Daily Telegraph Cryptic No 29556 (Hints)
The Saturday Crossword Club
Hosted by Tilsit
+ – + – + – + – + – + – + – +
Good morning and I hope you’ve had a good festive period thus far.
I have no printer where I am staying and so tried to find the DT Crossword App (is there one?) and had no success. I tried via the website on my iPad and gave up after half an hour as I couldn’t enter answers.
I then went and got the trusty laptop and got in through the website and was able to solve the puzzle. Another in the run of fairly friendly prize puzzles that we have had on a Saturday, but I’m less than happy with a couple of the definitions which I feel are a bit loose. Mind you after wrestling with the Elgar Double Toughie (blog up later), I think I welcome something that wasn’t too taxing.
Any bridge players that would like something to do today, the online club I run is holding a session this afternoon at 2pm. If you’d like to play, get in touch via the club’s mail account (email@example.com) and I’ll send instructions.
As this is the last Prize Puzzle blog, I’d like to take this chance to wish you every good wish for the New Year. After this one, I’d like to say it couldn’t be any worse, but who knows?
Anyway, on with the motley, and here’s today’s hints. Remember that unless it’s a first or last clue, I’m not going to hint at the answer if it’s a full anagram. Look for words that indicate movement as indicators.
As is usual for the weekend prize crosswords, an assortment of clues, including some of the more difficult ones, have been selected and hints provided for them.
Most of the terms used in these hints are explained in the Glossary and examples are available by clicking on the entry under “See also”. Where the hint describes a construct as “usual” this means that more help can be found in The Usual Suspects, which gives a number of the elements commonly used in the wordplay. Another useful page is Wolves in Sheep’s Clothing, which features words with meanings that are not always immediately obvious.
A full review of this puzzle will be published after the closing date for submissions.
Some hints follow.
1a Part-timer shocks alluring women (11)
The short name for a part-time worker, or more accurately a short-term worker is followed by what shocks are in the tonsorial sense of the word.
11a Hit yourself (6,3)
Two definitions. The name for a hit record, and a way of describing yourself.
12a Weapon striking girl? (9)
Another double definition. It’s the full name for a type of weapon, and the name for an attractive woman, usually preceded by ‘blonde’.
13a The writer of this puzzle a subject for discussion (5)
I think I have seen this clue about four or five times this week in various dailies. It happens sometimes, but it provided my starting point for today. THE plus a way of describing the creator of this puzzle gives you a word for a discussion subject.
14a Something like a cricket cap is coveted, and delighting Australian openers (6)
Take the first letter of six of the words in the clue to get the answer.
24a Money man in more ostentatious clothes (9)
Something meaning more ostentatious ‘clothes’ (goes round) IN.
26a Move top article in magazine (9)
A word meaning to move and the word for a top of a hill make something found in a magazine (not a printed one).
28a Rich yellow food in salad stuffed in mouth, perhaps? (11)
The name for a food accompaniment that is rich and yellow (and usually causes chaos on Masterchef). Inside a slang word for your mouth goes an anagram (stuffed) of IN SALAD.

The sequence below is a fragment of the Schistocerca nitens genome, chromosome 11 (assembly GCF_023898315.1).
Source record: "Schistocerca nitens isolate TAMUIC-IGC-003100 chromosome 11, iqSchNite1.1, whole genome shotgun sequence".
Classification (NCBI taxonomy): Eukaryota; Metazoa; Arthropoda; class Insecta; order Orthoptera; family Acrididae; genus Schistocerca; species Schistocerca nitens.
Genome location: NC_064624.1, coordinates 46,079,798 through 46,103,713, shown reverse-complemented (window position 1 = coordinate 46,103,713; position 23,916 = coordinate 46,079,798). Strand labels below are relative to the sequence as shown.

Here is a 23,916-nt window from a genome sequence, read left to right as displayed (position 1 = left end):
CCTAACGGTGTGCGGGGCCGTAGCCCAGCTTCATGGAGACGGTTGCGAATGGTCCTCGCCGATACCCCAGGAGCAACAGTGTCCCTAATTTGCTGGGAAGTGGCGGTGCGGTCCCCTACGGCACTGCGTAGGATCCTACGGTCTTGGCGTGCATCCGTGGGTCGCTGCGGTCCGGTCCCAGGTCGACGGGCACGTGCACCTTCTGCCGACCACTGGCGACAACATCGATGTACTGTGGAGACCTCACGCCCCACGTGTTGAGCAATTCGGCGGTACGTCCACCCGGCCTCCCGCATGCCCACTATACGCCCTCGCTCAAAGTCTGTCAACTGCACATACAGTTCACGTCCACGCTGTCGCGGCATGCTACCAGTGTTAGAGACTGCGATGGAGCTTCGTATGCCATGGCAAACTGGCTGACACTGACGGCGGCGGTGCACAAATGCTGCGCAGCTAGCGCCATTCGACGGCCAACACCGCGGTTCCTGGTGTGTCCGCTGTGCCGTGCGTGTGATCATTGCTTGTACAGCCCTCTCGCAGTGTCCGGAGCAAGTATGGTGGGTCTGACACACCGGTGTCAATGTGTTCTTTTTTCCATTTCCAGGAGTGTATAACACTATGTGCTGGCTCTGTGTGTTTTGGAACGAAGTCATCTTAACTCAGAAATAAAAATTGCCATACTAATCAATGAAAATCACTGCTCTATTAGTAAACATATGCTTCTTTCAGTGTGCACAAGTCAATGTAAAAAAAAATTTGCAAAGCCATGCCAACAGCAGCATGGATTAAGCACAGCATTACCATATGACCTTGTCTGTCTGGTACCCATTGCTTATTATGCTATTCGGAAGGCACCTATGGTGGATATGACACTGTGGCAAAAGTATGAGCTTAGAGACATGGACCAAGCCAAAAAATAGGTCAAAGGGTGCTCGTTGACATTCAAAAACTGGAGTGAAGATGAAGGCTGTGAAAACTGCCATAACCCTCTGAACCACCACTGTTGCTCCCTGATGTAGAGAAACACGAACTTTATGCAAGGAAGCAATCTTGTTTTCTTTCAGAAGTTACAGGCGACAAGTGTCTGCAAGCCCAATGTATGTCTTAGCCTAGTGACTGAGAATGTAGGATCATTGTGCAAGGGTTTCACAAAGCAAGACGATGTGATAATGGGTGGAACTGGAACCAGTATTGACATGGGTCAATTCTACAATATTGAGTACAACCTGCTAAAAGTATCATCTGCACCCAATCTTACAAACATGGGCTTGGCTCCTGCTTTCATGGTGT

2d Course record so modest at the outset (5)
A type of 7″ record that often was popular around this ti.e of the year, plus so and the first letter of modest (at the outset) give a venue for the Sport of Kings.
4d Stem river perhaps? (6)
This word has 24 different definitions on the Chambers app. Here’s one of them and a cryptic one. The name for a rooting stem that runs along the ground and a word a cryptic crossword compiler may describe a river, other than a flower (flow-er) or bank-er (one with banks).
5d African very African! (8)
An East African person is found by taking a short word for very and the name for a West African person.
7d Reported impertinence by those waiting for a haircut? Spicy stuff! (8,5)
A homophone for a group of people in line waiting for a haircut and a word for impertinence or cheek.
8d Solitary type, fellow struggling to carry on (4,4)
An anagram (struggling) of fellow with ON inside.
17d Flower opened, a daisy’s beginning to come up (8)
If something is opened (particularly a jar) it is often said to have this, add A and D (beginning to Daisy) and you get a flower! How many of you went looking for a river automatically?
21d Swimmer touring islands and one country (7)
The name of an edible fish goes round (touring) an abbreviation for islands and the Roman numeral for one. This gives you a country.
22d An official in college on the range (6)
AN plus the head of a college gives a word relating to a range of mountains.
25d Clubs I initially rely on, not spades (5)
I, plus some first letters give the name for some sporting clubs.
Now, as usual, play nicely and avoid the naughty step. I’ll see you next year!
The Crossword Club is now open.
Here’s something beautiful to finish the year. Discover the whole concerto, it’s amazing.
As this is a Prize crossword, please don’t put any ANSWERS, whether WHOLE, PARTIAL or INCORRECT, or any ALTERNATIVE CLUES in your comment. If in doubt, leave it out!
Please read these instructions carefully – they are not subject to debate or discussion. Offending comments may be redacted or, in extreme cases, deleted. In all cases the administrator’s decision is final.
If you don’t understand, or don’t wish to comply with, the conventions for commenting on weekend prize puzzles then save yourself (and me) a lot of trouble and don’t leave a comment. BD
The Quick Crossword pun: jib+booty=Djibouti